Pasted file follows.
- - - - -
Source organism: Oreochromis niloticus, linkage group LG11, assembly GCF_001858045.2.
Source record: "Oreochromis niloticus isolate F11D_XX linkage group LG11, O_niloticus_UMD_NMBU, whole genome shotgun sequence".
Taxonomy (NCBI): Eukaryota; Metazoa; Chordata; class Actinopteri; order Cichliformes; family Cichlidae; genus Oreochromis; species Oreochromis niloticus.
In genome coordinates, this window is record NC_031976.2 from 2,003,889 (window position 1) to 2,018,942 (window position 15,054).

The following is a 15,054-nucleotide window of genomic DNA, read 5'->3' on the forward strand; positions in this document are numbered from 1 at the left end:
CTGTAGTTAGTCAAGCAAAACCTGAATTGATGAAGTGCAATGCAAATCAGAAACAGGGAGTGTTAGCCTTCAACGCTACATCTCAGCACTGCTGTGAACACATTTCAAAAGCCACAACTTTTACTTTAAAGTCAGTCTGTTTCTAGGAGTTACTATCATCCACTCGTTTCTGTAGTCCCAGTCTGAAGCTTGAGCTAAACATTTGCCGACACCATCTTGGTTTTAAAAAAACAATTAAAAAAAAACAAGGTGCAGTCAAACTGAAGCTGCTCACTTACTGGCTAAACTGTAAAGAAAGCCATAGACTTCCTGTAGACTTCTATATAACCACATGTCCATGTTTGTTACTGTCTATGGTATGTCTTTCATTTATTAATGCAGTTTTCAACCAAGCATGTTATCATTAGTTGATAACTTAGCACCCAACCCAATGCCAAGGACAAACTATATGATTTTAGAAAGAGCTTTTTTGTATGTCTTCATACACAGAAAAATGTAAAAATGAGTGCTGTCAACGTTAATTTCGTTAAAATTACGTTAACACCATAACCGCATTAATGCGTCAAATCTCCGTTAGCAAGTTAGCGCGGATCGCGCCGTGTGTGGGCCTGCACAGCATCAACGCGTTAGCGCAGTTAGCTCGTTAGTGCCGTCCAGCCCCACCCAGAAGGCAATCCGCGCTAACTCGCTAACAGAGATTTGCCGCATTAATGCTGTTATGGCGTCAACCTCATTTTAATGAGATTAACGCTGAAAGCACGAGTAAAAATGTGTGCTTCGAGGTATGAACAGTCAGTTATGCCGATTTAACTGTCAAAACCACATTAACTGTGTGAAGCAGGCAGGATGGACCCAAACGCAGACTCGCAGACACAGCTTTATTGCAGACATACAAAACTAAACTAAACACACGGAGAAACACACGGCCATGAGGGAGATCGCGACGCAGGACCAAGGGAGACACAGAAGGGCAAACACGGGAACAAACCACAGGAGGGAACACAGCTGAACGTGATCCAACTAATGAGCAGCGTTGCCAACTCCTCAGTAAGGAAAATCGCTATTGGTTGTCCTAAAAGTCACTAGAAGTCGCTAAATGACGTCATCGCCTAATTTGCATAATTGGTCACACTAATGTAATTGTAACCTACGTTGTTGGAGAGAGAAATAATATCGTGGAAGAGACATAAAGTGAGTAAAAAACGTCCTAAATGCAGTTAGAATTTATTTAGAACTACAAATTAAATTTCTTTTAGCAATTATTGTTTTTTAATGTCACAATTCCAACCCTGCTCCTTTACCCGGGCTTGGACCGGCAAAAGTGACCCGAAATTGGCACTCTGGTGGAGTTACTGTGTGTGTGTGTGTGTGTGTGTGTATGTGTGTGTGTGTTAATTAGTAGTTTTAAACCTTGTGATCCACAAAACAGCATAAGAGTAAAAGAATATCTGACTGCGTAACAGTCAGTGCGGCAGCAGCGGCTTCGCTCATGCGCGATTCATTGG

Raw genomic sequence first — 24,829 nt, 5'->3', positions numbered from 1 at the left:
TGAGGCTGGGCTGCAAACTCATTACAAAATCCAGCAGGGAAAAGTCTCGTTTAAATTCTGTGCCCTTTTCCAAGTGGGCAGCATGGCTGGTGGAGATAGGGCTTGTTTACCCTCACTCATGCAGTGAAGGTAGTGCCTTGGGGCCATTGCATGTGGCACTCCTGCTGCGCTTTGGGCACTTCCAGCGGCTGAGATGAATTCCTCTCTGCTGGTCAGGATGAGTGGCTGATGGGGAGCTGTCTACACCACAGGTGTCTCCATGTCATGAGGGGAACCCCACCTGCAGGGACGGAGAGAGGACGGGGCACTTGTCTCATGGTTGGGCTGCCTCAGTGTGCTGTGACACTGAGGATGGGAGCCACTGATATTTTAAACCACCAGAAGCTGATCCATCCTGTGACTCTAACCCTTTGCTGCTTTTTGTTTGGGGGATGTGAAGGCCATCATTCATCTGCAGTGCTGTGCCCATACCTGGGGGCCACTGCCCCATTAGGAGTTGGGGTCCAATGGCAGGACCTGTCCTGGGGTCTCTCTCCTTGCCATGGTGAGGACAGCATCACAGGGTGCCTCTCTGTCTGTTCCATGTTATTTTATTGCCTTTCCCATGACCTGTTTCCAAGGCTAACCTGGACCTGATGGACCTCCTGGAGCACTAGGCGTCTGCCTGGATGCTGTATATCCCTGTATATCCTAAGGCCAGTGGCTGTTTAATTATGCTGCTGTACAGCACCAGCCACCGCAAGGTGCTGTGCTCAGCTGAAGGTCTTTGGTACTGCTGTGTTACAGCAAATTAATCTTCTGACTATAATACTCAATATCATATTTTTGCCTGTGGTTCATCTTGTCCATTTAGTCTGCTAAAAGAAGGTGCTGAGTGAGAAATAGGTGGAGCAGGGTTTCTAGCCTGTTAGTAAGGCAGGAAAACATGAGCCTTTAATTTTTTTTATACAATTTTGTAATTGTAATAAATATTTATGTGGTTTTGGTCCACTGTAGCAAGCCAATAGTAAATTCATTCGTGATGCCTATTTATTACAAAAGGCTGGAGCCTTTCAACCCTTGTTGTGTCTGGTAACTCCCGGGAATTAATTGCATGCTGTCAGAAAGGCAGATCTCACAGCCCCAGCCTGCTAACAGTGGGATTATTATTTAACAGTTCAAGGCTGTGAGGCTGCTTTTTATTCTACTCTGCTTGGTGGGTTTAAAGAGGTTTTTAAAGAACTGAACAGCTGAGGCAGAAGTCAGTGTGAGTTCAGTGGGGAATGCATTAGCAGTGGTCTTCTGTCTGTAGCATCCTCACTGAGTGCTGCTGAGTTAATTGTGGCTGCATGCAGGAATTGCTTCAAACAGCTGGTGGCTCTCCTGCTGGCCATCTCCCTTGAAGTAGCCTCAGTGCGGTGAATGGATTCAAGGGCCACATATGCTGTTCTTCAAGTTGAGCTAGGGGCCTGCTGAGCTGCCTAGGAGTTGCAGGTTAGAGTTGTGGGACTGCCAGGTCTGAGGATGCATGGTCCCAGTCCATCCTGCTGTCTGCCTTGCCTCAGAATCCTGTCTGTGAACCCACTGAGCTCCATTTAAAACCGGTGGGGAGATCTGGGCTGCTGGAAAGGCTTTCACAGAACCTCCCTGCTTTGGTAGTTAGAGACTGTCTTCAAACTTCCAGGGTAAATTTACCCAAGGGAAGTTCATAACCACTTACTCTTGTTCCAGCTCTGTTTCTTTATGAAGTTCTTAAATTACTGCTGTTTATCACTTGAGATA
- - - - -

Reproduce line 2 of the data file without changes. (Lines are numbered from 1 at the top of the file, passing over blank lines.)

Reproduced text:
Source record: "Oreochromis niloticus isolate F11D_XX linkage group LG11, O_niloticus_UMD_NMBU, whole genome shotgun sequence".